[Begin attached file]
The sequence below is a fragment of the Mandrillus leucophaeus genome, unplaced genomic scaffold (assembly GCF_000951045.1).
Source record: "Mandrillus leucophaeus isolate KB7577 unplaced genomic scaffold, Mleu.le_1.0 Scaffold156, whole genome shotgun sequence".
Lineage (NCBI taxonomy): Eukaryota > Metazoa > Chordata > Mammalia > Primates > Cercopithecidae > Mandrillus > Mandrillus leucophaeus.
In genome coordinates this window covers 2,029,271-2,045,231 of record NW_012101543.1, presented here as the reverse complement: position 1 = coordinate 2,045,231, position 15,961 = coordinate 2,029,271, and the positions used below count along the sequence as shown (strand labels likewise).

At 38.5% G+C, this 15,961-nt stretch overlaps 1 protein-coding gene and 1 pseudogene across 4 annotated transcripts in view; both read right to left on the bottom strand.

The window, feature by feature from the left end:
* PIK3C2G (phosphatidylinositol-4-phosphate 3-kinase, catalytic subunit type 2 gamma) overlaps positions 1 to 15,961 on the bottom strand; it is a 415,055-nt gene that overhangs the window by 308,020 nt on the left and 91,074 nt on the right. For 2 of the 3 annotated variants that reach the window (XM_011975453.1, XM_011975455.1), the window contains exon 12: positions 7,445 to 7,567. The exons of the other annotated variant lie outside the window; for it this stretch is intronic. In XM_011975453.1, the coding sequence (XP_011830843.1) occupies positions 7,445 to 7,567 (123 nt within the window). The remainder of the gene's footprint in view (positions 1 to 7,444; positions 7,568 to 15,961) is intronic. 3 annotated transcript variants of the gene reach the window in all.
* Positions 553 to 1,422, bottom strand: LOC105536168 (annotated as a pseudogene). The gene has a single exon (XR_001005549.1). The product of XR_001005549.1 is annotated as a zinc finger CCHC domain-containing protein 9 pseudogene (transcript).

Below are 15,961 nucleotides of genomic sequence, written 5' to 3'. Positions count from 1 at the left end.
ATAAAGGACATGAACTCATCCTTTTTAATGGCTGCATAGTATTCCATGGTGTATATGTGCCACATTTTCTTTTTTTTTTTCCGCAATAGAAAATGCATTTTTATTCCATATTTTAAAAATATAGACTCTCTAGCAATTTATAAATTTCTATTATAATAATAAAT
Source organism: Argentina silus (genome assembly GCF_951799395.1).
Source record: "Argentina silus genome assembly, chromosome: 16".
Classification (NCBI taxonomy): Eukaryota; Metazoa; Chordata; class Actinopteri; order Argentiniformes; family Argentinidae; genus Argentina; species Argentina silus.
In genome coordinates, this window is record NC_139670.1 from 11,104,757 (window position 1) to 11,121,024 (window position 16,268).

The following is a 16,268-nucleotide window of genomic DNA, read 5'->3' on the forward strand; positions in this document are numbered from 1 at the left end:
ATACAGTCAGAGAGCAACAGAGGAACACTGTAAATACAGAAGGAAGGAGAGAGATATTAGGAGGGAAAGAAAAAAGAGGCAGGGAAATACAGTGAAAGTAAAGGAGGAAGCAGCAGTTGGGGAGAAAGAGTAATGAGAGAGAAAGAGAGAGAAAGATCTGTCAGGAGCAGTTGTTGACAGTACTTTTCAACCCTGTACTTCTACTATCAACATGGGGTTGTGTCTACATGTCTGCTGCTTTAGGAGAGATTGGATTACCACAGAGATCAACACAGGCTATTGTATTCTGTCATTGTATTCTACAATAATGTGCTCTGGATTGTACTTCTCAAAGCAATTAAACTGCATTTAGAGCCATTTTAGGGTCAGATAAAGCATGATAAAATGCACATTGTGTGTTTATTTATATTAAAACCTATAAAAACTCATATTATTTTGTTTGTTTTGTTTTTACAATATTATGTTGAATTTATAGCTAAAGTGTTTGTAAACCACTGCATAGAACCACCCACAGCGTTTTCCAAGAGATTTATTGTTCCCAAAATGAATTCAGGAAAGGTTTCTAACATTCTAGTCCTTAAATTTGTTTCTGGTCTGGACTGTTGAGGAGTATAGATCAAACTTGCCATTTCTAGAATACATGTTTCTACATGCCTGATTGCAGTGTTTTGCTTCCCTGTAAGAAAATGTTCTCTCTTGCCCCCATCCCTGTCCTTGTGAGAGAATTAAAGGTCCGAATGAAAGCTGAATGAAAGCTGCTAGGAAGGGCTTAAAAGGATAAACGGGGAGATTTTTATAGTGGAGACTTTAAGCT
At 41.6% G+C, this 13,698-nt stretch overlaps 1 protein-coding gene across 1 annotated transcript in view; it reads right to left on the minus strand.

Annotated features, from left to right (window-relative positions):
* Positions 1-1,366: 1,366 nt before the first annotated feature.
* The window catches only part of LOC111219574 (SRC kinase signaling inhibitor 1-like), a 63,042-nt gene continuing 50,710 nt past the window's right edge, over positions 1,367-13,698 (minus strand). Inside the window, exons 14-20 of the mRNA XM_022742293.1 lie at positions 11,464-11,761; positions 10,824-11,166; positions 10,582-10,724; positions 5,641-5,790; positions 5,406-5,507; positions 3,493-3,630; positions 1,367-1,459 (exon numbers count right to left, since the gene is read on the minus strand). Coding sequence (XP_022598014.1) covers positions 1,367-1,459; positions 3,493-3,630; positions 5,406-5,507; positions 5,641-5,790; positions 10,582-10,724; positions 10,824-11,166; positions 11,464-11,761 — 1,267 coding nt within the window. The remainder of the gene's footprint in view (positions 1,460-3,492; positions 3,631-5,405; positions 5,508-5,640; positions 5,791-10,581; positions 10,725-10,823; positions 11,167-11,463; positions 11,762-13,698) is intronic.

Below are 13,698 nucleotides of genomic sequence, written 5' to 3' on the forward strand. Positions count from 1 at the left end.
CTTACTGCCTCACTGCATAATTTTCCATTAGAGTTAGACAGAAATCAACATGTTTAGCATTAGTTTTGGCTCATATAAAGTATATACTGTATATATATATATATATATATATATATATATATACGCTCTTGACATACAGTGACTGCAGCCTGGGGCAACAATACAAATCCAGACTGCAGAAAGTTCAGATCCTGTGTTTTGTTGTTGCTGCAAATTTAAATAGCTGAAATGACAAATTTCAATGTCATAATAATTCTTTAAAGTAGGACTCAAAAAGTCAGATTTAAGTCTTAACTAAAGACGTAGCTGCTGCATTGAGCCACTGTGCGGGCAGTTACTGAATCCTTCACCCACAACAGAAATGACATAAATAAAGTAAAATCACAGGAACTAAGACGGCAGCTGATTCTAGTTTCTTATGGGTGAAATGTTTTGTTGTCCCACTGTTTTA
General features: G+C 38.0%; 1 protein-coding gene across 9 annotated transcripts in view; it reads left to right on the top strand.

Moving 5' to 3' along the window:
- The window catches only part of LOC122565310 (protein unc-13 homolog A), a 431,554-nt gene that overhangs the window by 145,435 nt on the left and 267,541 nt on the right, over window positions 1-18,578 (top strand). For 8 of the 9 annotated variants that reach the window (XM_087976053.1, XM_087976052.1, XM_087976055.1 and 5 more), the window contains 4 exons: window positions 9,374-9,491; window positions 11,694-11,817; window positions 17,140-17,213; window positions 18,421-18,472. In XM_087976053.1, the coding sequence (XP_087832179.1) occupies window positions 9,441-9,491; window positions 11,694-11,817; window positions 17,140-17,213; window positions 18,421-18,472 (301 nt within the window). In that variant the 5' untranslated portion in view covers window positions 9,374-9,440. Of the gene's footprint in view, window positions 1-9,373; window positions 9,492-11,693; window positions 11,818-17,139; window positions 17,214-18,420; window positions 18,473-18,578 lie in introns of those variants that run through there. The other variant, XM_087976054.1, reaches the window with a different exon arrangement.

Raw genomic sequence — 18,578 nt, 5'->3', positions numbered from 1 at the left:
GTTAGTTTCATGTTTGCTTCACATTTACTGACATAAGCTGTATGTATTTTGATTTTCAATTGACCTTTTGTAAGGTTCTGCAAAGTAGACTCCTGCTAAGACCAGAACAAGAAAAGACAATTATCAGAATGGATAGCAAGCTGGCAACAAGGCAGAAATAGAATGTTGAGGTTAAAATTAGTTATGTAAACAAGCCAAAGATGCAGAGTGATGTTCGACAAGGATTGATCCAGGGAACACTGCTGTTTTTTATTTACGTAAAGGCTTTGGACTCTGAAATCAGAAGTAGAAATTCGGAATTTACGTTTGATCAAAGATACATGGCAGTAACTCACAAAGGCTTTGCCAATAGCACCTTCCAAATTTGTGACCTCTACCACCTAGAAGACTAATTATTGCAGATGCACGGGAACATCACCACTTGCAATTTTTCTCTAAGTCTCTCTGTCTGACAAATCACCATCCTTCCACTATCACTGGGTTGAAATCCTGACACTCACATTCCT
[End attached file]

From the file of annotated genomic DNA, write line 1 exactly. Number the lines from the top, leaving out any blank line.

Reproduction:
The sequence below is a fragment of the Mandrillus leucophaeus genome, unplaced genomic scaffold (assembly GCF_000951045.1).